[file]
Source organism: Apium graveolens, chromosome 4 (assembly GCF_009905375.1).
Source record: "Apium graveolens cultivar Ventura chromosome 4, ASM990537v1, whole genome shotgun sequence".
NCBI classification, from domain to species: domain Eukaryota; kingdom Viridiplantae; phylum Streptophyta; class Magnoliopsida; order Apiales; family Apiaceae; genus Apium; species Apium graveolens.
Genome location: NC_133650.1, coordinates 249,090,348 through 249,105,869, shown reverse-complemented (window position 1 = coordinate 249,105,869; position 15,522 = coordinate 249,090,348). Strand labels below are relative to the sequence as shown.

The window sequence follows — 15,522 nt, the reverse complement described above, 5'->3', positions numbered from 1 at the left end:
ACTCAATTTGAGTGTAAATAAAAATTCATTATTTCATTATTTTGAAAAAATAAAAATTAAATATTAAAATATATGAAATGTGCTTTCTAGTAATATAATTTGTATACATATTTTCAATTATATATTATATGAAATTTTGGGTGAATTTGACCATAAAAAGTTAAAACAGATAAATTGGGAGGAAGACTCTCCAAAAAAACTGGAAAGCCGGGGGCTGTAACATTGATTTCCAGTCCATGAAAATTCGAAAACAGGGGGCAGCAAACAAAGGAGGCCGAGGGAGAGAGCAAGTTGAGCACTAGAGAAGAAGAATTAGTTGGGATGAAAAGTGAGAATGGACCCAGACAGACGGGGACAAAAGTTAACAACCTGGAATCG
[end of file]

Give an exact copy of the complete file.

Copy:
Source organism: Apium graveolens, chromosome 4 (assembly GCF_009905375.1).
Source record: "Apium graveolens cultivar Ventura chromosome 4, ASM990537v1, whole genome shotgun sequence".
NCBI classification, from domain to species: domain Eukaryota; kingdom Viridiplantae; phylum Streptophyta; class Magnoliopsida; order Apiales; family Apiaceae; genus Apium; species Apium graveolens.
Genome location: NC_133650.1, coordinates 249,090,348 through 249,105,869, shown reverse-complemented (window position 1 = coordinate 249,105,869; position 15,522 = coordinate 249,090,348). Strand labels below are relative to the sequence as shown.

The window sequence follows — 15,522 nt, the reverse complement described above, 5'->3', positions numbered from 1 at the left end:
ACTCAATTTGAGTGTAAATAAAAATTCATTATTTCATTATTTTGAAAAAATAAAAATTAAATATTAAAATATATGAAATGTGCTTTCTAGTAATATAATTTGTATACATATTTTCAATTATATATTATATGAAATTTTGGGTGAATTTGACCATAAAAAGTTAAAACAGATAAATTGGGAGGAAGACTCTCCAAAAAAACTGGAAAGCCGGGGGCTGTAACATTGATTTCCAGTCCATGAAAATTCGAAAACAGGGGGCAGCAAACAAAGGAGGCCGAGGGAGAGAGCAAGTTGAGCACTAGAGAAGAAGAATTAGTTGGGATGAAAAGTGAGAATGGACCCAGACAGACGGGGACAAAAGTTAACAACCTGGAATCG